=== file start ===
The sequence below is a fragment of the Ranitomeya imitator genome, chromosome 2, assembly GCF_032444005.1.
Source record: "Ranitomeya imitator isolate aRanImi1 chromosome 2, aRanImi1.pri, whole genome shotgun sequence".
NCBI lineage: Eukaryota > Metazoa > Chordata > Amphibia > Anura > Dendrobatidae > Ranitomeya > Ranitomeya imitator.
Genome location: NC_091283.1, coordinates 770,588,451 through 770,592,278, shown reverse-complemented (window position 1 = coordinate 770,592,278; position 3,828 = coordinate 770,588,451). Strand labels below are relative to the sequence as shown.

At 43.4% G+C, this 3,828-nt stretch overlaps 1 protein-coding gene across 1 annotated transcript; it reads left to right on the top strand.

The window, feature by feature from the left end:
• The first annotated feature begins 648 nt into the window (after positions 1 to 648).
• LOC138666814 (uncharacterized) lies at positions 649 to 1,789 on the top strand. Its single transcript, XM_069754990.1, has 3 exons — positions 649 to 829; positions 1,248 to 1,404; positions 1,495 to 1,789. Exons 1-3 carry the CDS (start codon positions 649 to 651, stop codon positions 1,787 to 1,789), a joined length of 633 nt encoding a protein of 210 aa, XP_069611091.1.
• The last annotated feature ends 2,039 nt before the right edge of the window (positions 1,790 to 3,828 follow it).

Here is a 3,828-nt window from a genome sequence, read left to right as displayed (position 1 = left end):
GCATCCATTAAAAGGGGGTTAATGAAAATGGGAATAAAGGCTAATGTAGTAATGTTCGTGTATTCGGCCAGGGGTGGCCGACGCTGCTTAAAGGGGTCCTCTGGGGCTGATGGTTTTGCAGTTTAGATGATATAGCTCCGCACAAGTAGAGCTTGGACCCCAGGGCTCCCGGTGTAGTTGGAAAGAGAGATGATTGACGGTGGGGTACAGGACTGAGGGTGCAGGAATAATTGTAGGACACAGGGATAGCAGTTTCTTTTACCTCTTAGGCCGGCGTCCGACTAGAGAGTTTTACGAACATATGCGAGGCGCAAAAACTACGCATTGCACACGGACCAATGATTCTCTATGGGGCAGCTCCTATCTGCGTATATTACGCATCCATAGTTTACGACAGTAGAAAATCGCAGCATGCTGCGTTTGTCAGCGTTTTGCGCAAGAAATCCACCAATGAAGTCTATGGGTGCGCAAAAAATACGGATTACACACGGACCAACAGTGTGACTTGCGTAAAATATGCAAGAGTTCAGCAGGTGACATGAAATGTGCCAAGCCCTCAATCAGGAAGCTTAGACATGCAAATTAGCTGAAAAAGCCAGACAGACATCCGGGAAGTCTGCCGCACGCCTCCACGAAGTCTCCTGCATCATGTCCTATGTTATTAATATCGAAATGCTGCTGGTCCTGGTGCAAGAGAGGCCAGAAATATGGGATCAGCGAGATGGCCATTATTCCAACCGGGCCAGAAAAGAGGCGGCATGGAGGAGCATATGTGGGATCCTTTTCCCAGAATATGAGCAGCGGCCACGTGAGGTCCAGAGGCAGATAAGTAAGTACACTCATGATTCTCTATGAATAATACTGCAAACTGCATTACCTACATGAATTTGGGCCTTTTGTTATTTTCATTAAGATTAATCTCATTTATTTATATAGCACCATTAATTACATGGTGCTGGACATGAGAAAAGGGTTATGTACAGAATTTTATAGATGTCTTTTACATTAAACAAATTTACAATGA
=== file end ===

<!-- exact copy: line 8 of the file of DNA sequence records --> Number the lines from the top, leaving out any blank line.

• LOC138666814 (uncharacterized) lies at positions 649 to 1,789 on the top strand. Its single transcript, XM_069754990.1, has 3 exons — positions 649 to 829; positions 1,248 to 1,404; positions 1,495 to 1,789. Exons 1-3 carry the CDS (start codon positions 649 to 651, stop codon positions 1,787 to 1,789), a joined length of 633 nt encoding a protein of 210 aa, XP_069611091.1.